0
$\begingroup$

I know that formal definitions of the variance covariance matrix has been given elsewhere. However I am not a mathematician and it was very difficult for me to follow them. Thus, I'll make a few short questions to try and clarify. Please answer in the most visual/less formula based as possible (I understand that a bit of formulas may be necessary, but please keep it low).

I think that, ideally, the residuals of an OLS linear regression should be a random variable, with mean zero, not showing autocorrelation, or correlation with any of the variables involved in the regression.

I heard that this means that when express the error as a matrix, it should look like:

               var(x1) cov(x1,x2) cov(x1,x3)
               cov(x2,x1) var(x2) cov(x2,x3)
               cov(x3,x1) cov(xe,x2) var(x3)

Now, if the residuals are independent after the OLS regression, the matrix should look like:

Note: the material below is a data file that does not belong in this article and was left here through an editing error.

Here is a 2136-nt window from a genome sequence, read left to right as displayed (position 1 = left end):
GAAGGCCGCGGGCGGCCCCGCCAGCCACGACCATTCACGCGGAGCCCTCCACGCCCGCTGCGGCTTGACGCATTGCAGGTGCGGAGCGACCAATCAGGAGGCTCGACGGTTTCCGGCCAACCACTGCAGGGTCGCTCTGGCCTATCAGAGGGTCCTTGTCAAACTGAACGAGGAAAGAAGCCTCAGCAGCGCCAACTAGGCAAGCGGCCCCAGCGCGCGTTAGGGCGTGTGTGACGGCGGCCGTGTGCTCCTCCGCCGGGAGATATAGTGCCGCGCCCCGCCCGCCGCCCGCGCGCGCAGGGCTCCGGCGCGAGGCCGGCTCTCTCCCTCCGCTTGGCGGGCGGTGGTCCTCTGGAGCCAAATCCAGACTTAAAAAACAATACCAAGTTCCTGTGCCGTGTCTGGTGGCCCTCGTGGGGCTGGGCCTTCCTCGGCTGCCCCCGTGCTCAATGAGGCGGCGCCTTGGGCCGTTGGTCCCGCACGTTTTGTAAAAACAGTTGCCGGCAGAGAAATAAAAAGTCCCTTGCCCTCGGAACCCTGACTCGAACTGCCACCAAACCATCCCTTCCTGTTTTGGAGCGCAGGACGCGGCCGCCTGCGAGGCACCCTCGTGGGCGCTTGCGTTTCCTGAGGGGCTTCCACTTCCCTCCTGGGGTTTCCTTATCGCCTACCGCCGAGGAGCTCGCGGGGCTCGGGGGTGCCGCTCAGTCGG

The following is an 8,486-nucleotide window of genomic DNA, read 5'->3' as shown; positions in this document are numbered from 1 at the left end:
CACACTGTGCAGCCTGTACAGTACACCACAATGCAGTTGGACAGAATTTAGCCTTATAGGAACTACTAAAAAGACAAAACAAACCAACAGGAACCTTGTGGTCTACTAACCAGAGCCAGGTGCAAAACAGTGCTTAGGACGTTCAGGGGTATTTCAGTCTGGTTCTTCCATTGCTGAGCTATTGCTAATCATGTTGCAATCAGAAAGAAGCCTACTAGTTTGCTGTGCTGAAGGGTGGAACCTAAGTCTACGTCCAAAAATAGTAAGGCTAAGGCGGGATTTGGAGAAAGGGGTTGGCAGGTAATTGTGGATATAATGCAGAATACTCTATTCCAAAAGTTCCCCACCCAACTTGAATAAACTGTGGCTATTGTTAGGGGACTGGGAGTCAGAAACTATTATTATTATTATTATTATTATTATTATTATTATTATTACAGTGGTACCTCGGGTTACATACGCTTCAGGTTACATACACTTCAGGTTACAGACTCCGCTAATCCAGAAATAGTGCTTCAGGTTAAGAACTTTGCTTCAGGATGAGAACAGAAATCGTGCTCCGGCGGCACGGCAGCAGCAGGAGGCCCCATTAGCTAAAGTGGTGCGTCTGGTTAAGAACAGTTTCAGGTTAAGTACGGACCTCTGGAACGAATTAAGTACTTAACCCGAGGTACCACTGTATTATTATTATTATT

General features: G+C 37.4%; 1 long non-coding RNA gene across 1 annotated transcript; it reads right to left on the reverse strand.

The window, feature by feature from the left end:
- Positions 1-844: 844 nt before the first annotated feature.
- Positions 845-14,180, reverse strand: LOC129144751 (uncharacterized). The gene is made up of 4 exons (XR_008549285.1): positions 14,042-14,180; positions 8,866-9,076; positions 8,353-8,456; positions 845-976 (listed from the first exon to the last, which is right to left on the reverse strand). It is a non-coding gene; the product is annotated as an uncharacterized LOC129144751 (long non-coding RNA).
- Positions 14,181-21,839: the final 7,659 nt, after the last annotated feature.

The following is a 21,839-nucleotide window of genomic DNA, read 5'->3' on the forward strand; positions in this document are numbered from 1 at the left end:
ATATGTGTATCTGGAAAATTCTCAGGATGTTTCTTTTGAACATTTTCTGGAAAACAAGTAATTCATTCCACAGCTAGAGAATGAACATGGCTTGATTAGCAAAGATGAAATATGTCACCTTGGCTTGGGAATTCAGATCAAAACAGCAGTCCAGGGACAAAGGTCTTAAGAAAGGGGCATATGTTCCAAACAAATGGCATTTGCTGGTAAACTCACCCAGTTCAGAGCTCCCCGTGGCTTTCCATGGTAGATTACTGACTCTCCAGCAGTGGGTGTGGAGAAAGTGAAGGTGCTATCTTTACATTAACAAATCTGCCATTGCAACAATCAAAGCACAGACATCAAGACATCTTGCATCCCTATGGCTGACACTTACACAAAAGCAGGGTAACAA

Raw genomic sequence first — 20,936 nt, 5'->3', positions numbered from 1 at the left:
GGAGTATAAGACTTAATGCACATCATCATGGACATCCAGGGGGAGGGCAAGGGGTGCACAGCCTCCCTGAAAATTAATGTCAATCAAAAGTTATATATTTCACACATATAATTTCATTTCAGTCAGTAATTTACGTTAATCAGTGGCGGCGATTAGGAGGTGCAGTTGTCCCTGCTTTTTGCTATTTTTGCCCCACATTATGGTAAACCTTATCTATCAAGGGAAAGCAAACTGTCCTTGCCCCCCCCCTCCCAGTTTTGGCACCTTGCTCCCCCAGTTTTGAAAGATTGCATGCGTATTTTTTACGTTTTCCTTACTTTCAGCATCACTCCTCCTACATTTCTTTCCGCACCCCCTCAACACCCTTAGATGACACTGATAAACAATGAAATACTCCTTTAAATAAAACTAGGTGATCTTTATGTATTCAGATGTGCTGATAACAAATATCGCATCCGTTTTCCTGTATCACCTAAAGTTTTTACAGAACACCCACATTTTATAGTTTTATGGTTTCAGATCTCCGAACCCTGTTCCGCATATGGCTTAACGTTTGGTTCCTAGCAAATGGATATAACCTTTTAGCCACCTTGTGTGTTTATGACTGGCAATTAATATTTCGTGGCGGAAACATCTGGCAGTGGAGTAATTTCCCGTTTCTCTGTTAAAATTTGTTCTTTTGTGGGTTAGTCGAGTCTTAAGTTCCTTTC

1 0 0 
               0 1 0
               0 0 1

So, first: Am I right in what I just wrote?

Second: Why a diagonal matrix with units in the diagonal is expected when residuals are independent?

Third: How can a variance be calculated for a single observation? I have seen a previous formal answer for it (that one needs to imagine that numbers in the diagonal could take other values). I still cannot understand that. The variance is normally calculated for a variable, but here we are talking of one single observation. shouldn't it be called something else? besides, if I apply the variance formula (number-mean)*(number-mean) it does not need to take value one. So, why units in the diagonal?

Third, why the off diagonal positions in the matrix should be zero? It seems one can simulate a random error variable, and take any two observations situated off diagonal and obtain with them non zero covariance. For example imagine i get x1=-3 and x2 = 5 as part of a random vector representing the error after an OLS (with mean 0, as expected). Then, (eg. cov(x1, x2)=(-3-0)*(5-0)=-15?? that is far from zero.

Thank you very much in advance!

$\endgroup$

Your Answer

By clicking “Post Your Answer”, you agree to our terms of service, privacy policy and cookie policy

Browse other questions tagged or ask your own question.